The New York City Council has passed two bills that limit employers’ ability to discharge employees in the quick-service restaurant industry. In an expansion of the Fair Workweek Law, the new legislation permits employers to terminate employees only for “just cause” or for a “bona fide economic reason.” These stricter requirements effectively eliminate the at-will status of quick-service restaurant employees and create a discipline structure similar to that bargained for by unionized workforces. The protections are set to take effect on July 4, 2021.
Until now, most quick-service restaurant workers have been classified as at-will employees. The law permits employers to discharge at-will employees at any time for any reason. Under the new laws, however, quick-service restaurant employers will only be permitted to discharge employees for just cause or for a bona fide economic reason. “Just cause” is defined using two categories of wrongdoing: (1) the employee’s failure to “satisfactorily perform” his or her job duties; or (2) the commission of misconduct that “is demonstrably and materially harmful” to the employer’s legitimate business interests. Any offense that falls short of either definition will not be sufficient to discharge the offending employee. A “bona fide economic reason” is further defined as a “full or partial” closing of the business or some other business-related changes that are responsive to a “reduction in volume of production, sales, or profit.” Where a bona fide economic reason exists, employers must discharge employees in reverse order of seniority.
When challenged, the employer bears the burden of proving that one of the two permissible conditions for discharge exists. Justifiable just cause first requires quick-service restaurant employers to utilize a progressive discipline structure that includes a system of gradual responses to an employee’s performance issues and misconduct. Only where an employee commits an act of egregious misconduct may the employer bypass the progressive steps of discipline. The progressive discipline program must be documented in writing.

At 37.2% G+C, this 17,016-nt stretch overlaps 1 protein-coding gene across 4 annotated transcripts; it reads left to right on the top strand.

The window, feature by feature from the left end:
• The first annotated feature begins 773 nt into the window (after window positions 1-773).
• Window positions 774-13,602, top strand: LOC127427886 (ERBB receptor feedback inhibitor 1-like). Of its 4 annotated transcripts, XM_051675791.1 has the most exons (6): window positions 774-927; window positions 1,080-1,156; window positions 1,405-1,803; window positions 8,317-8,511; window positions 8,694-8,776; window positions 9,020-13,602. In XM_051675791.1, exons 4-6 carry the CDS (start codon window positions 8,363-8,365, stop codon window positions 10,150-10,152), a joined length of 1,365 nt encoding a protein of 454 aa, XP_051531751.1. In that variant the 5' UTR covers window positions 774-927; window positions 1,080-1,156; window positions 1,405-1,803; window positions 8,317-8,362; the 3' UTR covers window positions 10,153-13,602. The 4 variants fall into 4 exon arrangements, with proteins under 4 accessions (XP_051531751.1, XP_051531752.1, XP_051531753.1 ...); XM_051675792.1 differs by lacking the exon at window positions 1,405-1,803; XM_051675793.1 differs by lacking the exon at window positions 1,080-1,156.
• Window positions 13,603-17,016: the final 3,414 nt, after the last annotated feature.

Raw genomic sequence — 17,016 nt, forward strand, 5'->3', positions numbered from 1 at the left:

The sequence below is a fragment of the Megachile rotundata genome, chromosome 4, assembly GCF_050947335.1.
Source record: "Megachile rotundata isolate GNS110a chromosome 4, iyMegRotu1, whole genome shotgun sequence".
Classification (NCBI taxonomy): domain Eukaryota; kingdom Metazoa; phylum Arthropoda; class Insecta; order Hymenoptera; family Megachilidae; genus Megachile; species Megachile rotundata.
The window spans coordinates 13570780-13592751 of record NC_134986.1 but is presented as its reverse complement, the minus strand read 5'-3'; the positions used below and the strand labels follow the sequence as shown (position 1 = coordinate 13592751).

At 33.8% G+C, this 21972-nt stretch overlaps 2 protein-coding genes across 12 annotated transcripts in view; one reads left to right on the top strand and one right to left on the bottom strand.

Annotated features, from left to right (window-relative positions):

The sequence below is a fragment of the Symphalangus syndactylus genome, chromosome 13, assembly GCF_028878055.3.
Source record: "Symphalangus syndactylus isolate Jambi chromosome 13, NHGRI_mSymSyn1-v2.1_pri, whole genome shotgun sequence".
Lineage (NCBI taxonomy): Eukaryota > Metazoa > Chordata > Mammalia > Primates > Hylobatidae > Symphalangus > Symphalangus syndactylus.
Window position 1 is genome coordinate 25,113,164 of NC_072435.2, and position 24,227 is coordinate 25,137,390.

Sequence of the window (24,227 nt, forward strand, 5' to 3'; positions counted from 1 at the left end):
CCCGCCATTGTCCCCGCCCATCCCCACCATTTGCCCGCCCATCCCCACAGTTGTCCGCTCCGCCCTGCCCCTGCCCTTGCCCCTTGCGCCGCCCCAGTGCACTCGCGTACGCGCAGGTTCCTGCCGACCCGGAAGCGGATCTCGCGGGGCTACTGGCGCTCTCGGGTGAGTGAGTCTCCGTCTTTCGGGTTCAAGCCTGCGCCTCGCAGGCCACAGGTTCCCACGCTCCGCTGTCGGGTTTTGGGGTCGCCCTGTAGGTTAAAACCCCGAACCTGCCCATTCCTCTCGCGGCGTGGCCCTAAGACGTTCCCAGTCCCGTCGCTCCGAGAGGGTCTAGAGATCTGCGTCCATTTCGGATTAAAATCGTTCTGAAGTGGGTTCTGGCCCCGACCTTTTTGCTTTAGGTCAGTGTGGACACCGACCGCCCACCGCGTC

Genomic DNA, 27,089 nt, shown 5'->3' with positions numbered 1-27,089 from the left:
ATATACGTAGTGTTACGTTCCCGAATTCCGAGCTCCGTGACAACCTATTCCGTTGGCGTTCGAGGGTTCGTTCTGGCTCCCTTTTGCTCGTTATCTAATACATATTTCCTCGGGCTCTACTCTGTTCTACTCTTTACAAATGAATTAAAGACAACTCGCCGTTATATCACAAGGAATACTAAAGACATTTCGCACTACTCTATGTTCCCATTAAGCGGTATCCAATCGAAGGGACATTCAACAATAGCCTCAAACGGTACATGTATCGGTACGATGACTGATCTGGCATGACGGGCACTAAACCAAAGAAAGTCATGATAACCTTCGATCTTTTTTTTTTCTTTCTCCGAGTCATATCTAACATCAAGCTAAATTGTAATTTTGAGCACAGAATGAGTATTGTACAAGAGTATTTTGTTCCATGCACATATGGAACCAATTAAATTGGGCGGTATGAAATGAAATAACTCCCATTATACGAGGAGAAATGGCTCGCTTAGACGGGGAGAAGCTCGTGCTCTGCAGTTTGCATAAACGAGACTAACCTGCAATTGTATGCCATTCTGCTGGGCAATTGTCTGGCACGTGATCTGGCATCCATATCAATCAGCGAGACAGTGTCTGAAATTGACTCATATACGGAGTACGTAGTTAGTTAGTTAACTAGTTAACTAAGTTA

Once the employer demonstrates the existence of a progressive discipline system, the court will consider the following factors:
Courts will weigh all five factors in determining whether just cause existed at the time of discharge. In contrast to the detailed analysis of just cause, employers need only present business records as of closing or reduction of production, sales or profit to demonstrate a bona fide economic reason.
The new laws also impose an additional administrative requirement on employers. Within five days of discharging a quick-service restaurant employee, the employer must provide a written explanation with the precise reasons for discharge. If the discharge is subsequently challenged, the court will consider only the reasons proffered in this statement. At that stage, the employer may not introduce additional reasons for discharge.
New York City quick-service restaurant employers should begin drafting and implementing policies to comply with the new laws as soon as practicable. Employees discharged in the absence of just cause will be entitled to reinstatement as well as back pay of lost wages and benefits. In addition, the employer may be liable for a $500 fine for each violation. Because of the prevalence of similar provisions in collective bargaining agreements, it may be prudent for employers to become familiar with the operation of discipline for unionized workforces. If you have any questions about how New York City’s new just cause laws may affect your business, please reach out to any member of Faegre Drinker’s New York labor and employment group.